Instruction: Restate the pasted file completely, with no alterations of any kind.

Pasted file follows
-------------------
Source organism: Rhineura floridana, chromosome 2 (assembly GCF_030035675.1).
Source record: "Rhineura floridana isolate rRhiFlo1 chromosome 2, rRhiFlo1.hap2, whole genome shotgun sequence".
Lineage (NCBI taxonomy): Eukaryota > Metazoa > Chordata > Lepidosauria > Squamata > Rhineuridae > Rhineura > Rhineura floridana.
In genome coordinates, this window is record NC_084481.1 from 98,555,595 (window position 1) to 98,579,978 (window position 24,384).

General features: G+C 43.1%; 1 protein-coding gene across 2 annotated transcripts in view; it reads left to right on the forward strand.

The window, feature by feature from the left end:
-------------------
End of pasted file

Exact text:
Source organism: Rhineura floridana, chromosome 2 (assembly GCF_030035675.1).
Source record: "Rhineura floridana isolate rRhiFlo1 chromosome 2, rRhiFlo1.hap2, whole genome shotgun sequence".
Lineage (NCBI taxonomy): Eukaryota > Metazoa > Chordata > Lepidosauria > Squamata > Rhineuridae > Rhineura > Rhineura floridana.
In genome coordinates, this window is record NC_084481.1 from 98,555,595 (window position 1) to 98,579,978 (window position 24,384).

General features: G+C 43.1%; 1 protein-coding gene across 2 annotated transcripts in view; it reads left to right on the forward strand.

The window, feature by feature from the left end: